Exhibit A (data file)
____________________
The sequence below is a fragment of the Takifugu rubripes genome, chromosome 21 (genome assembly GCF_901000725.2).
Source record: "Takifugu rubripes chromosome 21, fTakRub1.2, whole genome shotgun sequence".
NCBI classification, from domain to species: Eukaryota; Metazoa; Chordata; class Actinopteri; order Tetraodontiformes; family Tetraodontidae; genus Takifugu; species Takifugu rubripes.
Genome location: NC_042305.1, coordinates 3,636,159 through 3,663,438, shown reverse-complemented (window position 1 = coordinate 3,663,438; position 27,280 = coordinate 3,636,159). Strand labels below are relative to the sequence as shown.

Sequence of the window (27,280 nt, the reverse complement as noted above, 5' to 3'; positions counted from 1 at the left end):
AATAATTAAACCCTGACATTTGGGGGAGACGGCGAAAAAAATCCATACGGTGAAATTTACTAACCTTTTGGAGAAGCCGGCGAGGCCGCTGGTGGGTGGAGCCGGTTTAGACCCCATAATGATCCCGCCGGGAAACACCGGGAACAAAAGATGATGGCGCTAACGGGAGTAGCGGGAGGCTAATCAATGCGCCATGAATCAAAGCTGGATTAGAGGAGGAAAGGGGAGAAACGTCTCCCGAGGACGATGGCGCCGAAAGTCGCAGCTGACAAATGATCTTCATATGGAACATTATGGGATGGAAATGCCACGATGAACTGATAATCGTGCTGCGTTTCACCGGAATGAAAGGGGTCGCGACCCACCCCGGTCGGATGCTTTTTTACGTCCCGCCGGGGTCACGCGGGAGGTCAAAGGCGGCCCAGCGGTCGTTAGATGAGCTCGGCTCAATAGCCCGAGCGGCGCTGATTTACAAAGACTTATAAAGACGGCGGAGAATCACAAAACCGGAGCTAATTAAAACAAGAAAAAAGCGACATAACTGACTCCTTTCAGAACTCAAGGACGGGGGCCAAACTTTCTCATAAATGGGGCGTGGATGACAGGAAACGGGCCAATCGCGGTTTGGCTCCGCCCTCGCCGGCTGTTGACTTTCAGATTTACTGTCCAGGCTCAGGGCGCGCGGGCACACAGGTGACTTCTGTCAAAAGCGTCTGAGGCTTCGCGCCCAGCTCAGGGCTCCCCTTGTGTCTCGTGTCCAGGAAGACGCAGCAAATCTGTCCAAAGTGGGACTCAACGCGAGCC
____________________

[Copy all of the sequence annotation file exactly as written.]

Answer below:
The sequence below is a fragment of the Takifugu rubripes genome, chromosome 21 (genome assembly GCF_901000725.2).
Source record: "Takifugu rubripes chromosome 21, fTakRub1.2, whole genome shotgun sequence".
NCBI classification, from domain to species: Eukaryota; Metazoa; Chordata; class Actinopteri; order Tetraodontiformes; family Tetraodontidae; genus Takifugu; species Takifugu rubripes.
Genome location: NC_042305.1, coordinates 3,636,159 through 3,663,438, shown reverse-complemented (window position 1 = coordinate 3,663,438; position 27,280 = coordinate 3,636,159). Strand labels below are relative to the sequence as shown.

Sequence of the window (27,280 nt, the reverse complement as noted above, 5' to 3'; positions counted from 1 at the left end):
AATAATTAAACCCTGACATTTGGGGGAGACGGCGAAAAAAATCCATACGGTGAAATTTACTAACCTTTTGGAGAAGCCGGCGAGGCCGCTGGTGGGTGGAGCCGGTTTAGACCCCATAATGATCCCGCCGGGAAACACCGGGAACAAAAGATGATGGCGCTAACGGGAGTAGCGGGAGGCTAATCAATGCGCCATGAATCAAAGCTGGATTAGAGGAGGAAAGGGGAGAAACGTCTCCCGAGGACGATGGCGCCGAAAGTCGCAGCTGACAAATGATCTTCATATGGAACATTATGGGATGGAAATGCCACGATGAACTGATAATCGTGCTGCGTTTCACCGGAATGAAAGGGGTCGCGACCCACCCCGGTCGGATGCTTTTTTACGTCCCGCCGGGGTCACGCGGGAGGTCAAAGGCGGCCCAGCGGTCGTTAGATGAGCTCGGCTCAATAGCCCGAGCGGCGCTGATTTACAAAGACTTATAAAGACGGCGGAGAATCACAAAACCGGAGCTAATTAAAACAAGAAAAAAGCGACATAACTGACTCCTTTCAGAACTCAAGGACGGGGGCCAAACTTTCTCATAAATGGGGCGTGGATGACAGGAAACGGGCCAATCGCGGTTTGGCTCCGCCCTCGCCGGCTGTTGACTTTCAGATTTACTGTCCAGGCTCAGGGCGCGCGGGCACACAGGTGACTTCTGTCAAAAGCGTCTGAGGCTTCGCGCCCAGCTCAGGGCTCCCCTTGTGTCTCGTGTCCAGGAAGACGCAGCAAATCTGTCCAAAGTGGGACTCAACGCGAGCC